In modern gun history, bayonets have been married to one gun-several-or many.
Early bayonets were mated to long, blackpowder and cartridge guns. Trench warfare made long bayonets effective for keeping an enemy at bay, but 20-inch blades affixed to 49-inch rifles proved unwieldy. And during World War I and by the Second World War, rifles and bayonets were shortened.
The latest trend-insofar as the U.S. Marine OKC-3S bayonet-has turned the corner and made signs of returning to the larger, more powerfully built, cutlass-like blades of yesteryear.
But back to turn-of-the 20th century bayonets-specifically, the Enfield 1917 bayonet.
Unsure of the battle worthiness of the Lee-Enfield rifle SMLE (Short Magazine Lee Enfield), in the years leading up to World War I, Great Britain set about to produce a replacement rifle more on par with the German Mauser. The Brits produced the hard hitting P13 (.276 Enfield), but settled for an improved .303 Enfield (P14). British factories were unable to meet demand, and the U.S. was enlisted.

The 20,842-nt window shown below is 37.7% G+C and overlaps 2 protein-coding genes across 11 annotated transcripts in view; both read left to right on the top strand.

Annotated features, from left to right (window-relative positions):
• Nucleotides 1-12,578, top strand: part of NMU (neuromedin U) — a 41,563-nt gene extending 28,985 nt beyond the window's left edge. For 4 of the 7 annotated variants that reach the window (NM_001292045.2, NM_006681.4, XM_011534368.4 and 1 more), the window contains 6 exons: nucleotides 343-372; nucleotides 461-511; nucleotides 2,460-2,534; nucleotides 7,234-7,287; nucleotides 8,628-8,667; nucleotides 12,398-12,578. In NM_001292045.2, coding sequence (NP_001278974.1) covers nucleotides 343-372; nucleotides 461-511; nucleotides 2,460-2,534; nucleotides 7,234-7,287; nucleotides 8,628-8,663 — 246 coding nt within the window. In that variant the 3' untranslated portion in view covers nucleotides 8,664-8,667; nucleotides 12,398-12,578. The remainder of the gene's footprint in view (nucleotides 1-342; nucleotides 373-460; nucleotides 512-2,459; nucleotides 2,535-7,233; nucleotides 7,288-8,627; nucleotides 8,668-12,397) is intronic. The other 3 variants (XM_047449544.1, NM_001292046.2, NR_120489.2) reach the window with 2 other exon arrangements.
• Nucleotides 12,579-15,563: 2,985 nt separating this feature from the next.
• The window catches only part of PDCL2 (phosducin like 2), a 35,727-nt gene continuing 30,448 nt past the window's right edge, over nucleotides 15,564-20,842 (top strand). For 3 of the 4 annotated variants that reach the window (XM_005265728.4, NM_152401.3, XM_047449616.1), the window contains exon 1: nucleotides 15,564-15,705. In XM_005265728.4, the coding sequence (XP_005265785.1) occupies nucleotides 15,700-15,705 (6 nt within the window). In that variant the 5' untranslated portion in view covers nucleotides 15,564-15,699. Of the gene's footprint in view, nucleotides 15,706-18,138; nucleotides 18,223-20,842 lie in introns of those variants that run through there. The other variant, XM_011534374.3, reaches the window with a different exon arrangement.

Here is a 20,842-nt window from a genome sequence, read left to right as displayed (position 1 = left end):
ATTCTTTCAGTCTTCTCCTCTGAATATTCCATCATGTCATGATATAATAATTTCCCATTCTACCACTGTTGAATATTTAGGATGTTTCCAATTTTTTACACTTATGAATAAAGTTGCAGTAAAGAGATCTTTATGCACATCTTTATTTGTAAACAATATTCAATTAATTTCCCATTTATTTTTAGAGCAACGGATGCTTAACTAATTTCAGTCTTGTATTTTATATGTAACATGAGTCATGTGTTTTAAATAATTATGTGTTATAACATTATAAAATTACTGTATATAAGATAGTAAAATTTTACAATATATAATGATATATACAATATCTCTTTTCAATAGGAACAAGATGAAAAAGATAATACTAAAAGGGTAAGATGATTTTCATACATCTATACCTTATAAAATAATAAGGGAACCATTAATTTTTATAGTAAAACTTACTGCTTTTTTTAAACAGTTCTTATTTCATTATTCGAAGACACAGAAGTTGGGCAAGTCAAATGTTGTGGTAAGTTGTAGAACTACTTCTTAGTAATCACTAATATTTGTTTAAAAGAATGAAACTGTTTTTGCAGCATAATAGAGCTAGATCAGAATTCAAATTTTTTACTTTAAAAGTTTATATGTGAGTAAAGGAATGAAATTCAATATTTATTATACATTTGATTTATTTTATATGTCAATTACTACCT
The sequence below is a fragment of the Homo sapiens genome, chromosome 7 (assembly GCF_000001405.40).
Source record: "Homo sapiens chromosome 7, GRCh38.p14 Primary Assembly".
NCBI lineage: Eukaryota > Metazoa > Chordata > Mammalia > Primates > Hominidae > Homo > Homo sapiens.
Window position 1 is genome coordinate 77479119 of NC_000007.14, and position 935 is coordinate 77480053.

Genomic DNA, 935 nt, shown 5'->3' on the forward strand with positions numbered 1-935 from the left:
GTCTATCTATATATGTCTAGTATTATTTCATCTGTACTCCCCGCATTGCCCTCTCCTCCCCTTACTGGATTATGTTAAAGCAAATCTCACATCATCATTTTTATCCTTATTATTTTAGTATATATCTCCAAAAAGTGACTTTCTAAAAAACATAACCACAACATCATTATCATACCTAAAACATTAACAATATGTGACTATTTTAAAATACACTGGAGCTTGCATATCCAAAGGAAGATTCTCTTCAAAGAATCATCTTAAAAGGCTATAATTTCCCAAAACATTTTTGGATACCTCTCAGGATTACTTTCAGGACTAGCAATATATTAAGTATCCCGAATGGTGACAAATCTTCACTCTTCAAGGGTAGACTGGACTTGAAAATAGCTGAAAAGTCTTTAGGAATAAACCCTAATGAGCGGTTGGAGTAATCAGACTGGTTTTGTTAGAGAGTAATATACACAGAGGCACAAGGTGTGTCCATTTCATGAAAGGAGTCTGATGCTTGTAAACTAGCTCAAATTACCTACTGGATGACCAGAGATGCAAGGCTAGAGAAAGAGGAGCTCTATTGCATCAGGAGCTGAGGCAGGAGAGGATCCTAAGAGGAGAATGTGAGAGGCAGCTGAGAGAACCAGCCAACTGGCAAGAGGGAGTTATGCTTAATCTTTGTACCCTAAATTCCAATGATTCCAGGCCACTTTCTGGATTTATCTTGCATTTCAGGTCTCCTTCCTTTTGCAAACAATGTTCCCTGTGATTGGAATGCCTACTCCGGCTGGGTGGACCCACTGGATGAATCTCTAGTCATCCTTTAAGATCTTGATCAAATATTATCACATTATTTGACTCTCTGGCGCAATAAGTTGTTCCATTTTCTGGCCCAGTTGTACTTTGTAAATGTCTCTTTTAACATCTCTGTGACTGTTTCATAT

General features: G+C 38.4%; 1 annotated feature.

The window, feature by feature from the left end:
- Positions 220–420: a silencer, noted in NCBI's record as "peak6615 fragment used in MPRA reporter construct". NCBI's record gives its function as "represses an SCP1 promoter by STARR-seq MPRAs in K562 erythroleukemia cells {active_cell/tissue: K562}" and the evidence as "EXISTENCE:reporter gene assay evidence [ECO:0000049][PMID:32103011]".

Contractors Remington, Winchester, and Eddystone took up the slack for British manufacturers, and American-made P14 Enfields chambered in .303 rolled off assembly lines headed for England.
Then, in 1917, the U.S. entered the war.
To supplement 1903 Springfield rifles used in that war, factories produced the U.S. M1917 Enfield Rifle (1917 to 1918) chambered for .30-06. At the conclusion of World War I, remaining M1917 Enfield rifles were sold in bulk as surplus or shipped overseas. (They make great deer guns.)
The American-made M1917 Enfield came with a detachable knife bayonet-the M1917.
The M1917 bayonet has a wooden grip with a pair of notches (parallel to the guard). This single-edge, blade bayonet has a fuller notch that runs nearly the length of the weapon's 16 inches.
The ricasso is marked according to manufacturer, either with Remington encircled and the date of production or "W" to denote Winchester. Some Enfield bayonets were destined for Great Britain and are marked accordingly. The M1917 Enfield bayonet has a leather scabbard with a steel-tipped end.
(Special Note: Enfield rifle bayonets double as a great pig sticker for U.S. combat shotguns.)
Somewhat longer than the USMC OKC-3S, shorter than some honkin' long military bayonets, the Enfield Rifle Bayonet M1917 was a hefty proposition that gradually gave way to shorter blades.
Coming soon to a garage sale near you: The Enfield 1917 Rifle Bayonet.
Get yours soon. You never know when you might get invited to a hog hunt in Texas.